When Ma’lik Richmond — one of two former Steubenville High School football players convicted of raping a 16-year-old classmate in 2012 — transferred to Youngstown State before the 2016 school year began, many people had the same question: Would the rising junior, who spent nearly 10 months in prison following a rape conviction, attempt to resurrect a playing career?
Unsurprisingly, the answer was yes. Football head coach Bo Pelini was reportedly made aware of Richmond’s transfer into YSU and met with him in person after their season ended. The defensive tackle made the team as a walk-on, and was slated to appear for the Penguins this season until a student began circulating a petition demanding that YSU prohibit Richmond from playing for the team.
More than 10,000 people signed the petition, and YSU officials responded shortly thereafter by announcing that although Richmond would be allowed to stay on the team for practices and other team activities, he would not play for the Penguins during this season.
Richmond—who had previously insisted that his transfer to FCS football powerhouse Youngstown State had nothing to do with football—then sued the school for denying him the opportunity to potentially advance his professional football career. On Monday, YSU and Richmond’s lawyers announced they had reached a settlement that will, among other things, reinstate Richmond onto the team.
“What is most important is that Ma’lik moves on,” said Susan Stone, an attorney for Richmond. “This is a case about Ma’lik being given all the opportunities afforded a student of good standing.”
Despite what Stone and her client might believe, university students are not entitled to a football career. Most coaches, particularly at the Division I level, hold their students to higher levels of accountability than a typical student. Breaking even the most mundane team rules can often result in disciplinary action by a coaching staff, including dismissal from the team. And while college athletics departments have a spotty track record for handling instances of sexual assault, players are certainly cut from rosters all the time for getting into legal trouble.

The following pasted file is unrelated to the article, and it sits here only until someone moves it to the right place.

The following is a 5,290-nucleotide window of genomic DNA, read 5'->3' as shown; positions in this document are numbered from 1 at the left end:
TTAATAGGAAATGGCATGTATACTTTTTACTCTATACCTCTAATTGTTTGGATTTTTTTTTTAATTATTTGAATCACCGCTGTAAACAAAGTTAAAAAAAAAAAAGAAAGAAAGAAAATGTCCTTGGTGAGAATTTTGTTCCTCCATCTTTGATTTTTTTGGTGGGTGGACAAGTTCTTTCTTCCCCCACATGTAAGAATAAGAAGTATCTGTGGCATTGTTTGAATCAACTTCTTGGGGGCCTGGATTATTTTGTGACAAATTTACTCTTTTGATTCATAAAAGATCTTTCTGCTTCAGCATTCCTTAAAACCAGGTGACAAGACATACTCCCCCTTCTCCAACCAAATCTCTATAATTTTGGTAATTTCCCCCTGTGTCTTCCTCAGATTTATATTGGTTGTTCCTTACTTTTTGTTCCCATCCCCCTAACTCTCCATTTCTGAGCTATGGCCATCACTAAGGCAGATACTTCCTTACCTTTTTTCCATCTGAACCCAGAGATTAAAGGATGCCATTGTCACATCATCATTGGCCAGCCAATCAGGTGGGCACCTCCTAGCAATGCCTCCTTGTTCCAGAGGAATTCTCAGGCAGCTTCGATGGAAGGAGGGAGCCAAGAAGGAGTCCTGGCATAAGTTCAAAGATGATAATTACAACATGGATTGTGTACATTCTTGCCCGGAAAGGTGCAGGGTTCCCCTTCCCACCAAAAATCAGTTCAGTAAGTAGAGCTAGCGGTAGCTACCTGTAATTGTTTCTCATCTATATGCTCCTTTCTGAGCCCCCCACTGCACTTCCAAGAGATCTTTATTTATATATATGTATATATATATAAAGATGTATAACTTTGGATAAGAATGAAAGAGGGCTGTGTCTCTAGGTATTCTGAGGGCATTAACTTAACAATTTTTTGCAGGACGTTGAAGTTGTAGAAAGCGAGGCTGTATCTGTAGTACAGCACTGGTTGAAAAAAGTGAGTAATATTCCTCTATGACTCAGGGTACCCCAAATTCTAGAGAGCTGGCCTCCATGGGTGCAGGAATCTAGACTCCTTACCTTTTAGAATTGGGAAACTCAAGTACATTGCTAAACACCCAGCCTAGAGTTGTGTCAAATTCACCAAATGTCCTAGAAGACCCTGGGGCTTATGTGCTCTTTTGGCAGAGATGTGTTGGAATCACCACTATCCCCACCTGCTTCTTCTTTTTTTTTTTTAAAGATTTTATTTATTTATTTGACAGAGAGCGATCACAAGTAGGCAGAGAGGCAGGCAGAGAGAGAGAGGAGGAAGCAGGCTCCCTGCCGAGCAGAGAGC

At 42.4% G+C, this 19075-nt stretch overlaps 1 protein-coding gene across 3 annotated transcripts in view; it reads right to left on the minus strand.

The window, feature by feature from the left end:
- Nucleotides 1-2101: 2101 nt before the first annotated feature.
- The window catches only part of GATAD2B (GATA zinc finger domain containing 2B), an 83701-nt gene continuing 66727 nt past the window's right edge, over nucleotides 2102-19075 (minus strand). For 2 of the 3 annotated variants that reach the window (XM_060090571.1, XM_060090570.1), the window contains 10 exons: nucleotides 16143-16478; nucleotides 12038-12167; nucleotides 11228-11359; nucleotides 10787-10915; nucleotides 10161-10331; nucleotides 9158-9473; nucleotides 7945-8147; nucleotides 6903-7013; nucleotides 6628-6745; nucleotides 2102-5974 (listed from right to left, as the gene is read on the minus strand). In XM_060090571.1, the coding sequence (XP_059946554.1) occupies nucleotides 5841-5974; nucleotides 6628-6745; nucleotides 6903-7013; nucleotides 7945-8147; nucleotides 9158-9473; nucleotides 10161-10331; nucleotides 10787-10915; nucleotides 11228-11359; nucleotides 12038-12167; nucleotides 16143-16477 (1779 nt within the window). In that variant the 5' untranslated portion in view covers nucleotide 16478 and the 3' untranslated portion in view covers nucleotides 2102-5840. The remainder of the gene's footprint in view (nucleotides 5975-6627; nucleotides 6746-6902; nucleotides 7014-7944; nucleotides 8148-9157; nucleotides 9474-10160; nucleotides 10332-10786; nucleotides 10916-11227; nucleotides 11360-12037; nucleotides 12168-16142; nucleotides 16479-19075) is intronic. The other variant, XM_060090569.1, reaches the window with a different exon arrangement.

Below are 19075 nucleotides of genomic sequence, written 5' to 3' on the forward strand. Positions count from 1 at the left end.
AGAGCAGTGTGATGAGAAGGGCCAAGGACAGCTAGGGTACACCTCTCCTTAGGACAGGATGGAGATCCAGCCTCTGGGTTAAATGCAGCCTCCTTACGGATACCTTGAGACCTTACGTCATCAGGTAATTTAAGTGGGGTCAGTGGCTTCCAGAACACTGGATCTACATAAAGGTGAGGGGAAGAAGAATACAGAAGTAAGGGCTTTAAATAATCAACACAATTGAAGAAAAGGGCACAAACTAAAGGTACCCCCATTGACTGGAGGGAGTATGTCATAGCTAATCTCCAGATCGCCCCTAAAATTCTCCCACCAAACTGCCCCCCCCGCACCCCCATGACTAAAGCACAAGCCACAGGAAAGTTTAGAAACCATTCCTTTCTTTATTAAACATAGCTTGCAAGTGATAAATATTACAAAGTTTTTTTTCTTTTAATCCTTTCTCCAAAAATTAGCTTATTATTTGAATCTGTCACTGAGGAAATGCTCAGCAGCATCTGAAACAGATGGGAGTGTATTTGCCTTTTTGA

During court hearings, Richmond’s legal team argued that the school had “hurt Richmond’s football career prospects by curtailing his exposure to professional scouts at the peak of his abilities,” and that the university was “contractually obligated” to let Richmond play, a laughable claim made even more absurd by the fact that Richmond wasn’t even on a scholarship. No college athlete — neither the number one high school recruit, nor the reigning Heisman Trophy winner — is guaranteed a spot on a team’s roster.
My heart breaks 4 survivors who are forced 2 watch their rapists not only chase their athletic dreams but watch 1,000s of fans cheer them on
— Brenda Tracy (@brendatracy24) August 7, 2017
Which makes YSU’s settlement all the more disheartening. Here is a school that ultimately tried to do the right thing—albeit only after facing public pressure and an outraged student body—only to acquiesce to the demands of a convicted rapist’s legal team arguing he is entitled to the kind of second chance that his victim will never receive.